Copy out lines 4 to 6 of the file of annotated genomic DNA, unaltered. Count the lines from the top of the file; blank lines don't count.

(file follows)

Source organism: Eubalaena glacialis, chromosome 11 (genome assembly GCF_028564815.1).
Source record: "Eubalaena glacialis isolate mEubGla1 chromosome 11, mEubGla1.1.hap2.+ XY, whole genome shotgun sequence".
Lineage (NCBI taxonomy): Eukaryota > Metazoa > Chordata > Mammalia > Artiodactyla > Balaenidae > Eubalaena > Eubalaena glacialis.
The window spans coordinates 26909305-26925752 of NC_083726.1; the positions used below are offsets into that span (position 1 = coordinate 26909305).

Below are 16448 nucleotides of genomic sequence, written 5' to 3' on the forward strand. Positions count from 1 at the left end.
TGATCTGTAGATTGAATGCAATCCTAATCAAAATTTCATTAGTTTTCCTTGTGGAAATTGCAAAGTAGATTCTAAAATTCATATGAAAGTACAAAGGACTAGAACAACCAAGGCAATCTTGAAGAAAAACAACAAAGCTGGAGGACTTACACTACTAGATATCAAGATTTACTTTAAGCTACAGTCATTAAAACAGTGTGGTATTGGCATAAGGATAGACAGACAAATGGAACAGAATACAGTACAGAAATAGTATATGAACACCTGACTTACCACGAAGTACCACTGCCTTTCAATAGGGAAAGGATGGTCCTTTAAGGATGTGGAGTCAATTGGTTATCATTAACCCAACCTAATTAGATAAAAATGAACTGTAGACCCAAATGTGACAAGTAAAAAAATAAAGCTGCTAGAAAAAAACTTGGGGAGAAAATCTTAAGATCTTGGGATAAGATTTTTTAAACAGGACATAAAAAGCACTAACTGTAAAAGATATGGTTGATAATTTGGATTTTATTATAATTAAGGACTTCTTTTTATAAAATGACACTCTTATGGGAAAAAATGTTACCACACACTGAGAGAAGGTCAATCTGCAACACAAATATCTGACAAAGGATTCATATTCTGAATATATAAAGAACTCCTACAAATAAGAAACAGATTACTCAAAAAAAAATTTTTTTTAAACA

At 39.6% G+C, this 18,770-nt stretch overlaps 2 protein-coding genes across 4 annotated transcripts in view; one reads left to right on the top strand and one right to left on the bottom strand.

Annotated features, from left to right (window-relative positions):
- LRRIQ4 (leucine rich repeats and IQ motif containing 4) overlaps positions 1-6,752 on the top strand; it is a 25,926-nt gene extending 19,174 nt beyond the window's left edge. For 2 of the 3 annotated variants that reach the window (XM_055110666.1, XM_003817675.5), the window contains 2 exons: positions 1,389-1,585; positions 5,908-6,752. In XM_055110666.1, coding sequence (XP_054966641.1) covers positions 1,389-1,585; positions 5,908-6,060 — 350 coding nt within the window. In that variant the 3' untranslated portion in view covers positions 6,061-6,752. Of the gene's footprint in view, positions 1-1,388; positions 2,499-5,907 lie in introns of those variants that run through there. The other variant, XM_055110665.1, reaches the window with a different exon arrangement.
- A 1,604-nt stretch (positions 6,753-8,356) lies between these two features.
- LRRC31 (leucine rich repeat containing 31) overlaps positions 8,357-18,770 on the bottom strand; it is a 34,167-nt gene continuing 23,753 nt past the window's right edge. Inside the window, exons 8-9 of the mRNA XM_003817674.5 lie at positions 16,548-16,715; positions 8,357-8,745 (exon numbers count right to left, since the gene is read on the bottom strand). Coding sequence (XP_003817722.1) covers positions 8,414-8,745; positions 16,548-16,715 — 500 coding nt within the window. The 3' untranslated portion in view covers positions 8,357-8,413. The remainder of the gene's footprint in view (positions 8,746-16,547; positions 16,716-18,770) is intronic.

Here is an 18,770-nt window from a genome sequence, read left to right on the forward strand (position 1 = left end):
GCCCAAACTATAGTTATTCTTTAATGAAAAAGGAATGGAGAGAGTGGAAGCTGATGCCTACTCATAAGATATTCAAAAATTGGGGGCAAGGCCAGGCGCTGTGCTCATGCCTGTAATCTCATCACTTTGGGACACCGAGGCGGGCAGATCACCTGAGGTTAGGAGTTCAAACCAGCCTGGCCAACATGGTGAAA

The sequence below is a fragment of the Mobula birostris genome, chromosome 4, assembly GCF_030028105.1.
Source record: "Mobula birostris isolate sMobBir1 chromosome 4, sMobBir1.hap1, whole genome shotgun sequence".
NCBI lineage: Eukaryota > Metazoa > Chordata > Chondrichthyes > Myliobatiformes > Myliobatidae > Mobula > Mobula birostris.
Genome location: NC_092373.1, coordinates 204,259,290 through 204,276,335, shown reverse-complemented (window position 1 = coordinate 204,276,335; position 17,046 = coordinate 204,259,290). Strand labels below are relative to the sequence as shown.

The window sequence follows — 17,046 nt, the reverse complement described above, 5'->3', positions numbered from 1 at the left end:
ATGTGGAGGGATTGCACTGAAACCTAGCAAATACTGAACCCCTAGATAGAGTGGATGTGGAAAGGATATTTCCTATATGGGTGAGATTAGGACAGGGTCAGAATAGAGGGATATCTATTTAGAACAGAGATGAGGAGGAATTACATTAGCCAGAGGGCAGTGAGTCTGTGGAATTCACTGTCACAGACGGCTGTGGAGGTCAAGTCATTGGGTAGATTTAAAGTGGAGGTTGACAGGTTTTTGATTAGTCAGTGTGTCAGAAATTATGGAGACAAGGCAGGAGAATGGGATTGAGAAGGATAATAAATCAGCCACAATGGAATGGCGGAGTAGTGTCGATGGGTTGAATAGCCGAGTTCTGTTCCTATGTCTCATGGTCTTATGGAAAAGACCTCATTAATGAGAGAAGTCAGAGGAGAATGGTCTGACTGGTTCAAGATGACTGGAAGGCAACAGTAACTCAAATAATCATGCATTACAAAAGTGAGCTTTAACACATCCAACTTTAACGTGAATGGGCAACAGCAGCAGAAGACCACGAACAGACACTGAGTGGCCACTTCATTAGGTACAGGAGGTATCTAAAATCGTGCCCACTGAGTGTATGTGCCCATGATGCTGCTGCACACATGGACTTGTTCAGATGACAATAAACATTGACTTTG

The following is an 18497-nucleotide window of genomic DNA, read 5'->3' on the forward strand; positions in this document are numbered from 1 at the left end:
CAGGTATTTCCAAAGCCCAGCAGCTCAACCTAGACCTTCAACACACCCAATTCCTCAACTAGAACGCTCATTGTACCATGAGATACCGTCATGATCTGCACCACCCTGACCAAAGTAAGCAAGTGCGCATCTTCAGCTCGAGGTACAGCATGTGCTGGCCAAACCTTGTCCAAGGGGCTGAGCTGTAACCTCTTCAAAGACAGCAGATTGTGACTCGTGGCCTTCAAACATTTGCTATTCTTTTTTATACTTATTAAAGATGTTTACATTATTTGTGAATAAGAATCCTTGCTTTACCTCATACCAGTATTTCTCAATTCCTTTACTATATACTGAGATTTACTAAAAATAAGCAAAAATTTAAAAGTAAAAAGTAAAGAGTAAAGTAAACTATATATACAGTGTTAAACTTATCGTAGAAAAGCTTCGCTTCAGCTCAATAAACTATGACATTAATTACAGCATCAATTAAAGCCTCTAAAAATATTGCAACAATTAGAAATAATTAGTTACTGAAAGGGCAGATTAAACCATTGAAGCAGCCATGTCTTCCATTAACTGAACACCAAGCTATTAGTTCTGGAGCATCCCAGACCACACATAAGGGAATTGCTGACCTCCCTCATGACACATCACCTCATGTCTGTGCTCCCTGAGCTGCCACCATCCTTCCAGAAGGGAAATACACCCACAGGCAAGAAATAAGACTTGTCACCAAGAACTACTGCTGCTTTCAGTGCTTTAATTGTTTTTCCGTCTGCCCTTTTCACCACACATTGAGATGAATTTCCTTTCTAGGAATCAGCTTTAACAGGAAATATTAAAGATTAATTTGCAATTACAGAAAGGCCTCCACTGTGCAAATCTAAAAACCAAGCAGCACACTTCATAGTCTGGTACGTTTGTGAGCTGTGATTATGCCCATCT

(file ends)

The window spans coordinates 26909305-26925752 of NC_083726.1; the positions used below are offsets into that span (position 1 = coordinate 26909305).

Below are 16448 nucleotides of genomic sequence, written 5' to 3' on the forward strand. Positions count from 1 at the left end.
TGATCTGTAGATTGAATGCAATCCTAATCAAAATTTCATTAGTTTTCCTTGTGGAAATTGCAAAGTAGATTCTAAAATTCATATGAAAGTACAAAGGACTAGAACAACCAAGGCAATCTTGAAGAAAAACAACAAAGCTGGAGGACTTACACTACTAGATATCAAGATTTACTTTAAGCTACAGTCATTAAAACAGTGTGGTATTGGCATAAGGATAGACAGACAAATGGAACAGAATACAGTACAGAAATAGTATATGAACACCTGACTTACCACGAAGTACCACTGCCTTTCAATAGGGAAAGGATGGTCCTTTAAGGATGTGGAGTCAATTGGTTATCATTAACCCAACCTAATTAGATAAAAATGAACTGTAGACCCAAATGTGACAAGTAAAAAAATAAAGCTGCTAGAAAAAAACTTGGGGAGAAAATCTTAAGATCTTGGGATAAGATTTTTTAAACAGGACATAAAAAGCACTAACTGTAAAAGATATGGTTGATAATTTGGATTTTATTATAATTAAGGACTTCTTTTTATAAAATGACACTCTTATGGGAAAAAATGTTACCACACACTGAGAGAAGGTCAATCTGCAACACAAATATCTGACAAAGGATTCATATTCTGAATATATAAAGAACTCCTACAAATAAGAAACAGATTACTCAAAAAAAAATTTTTTTTAAACA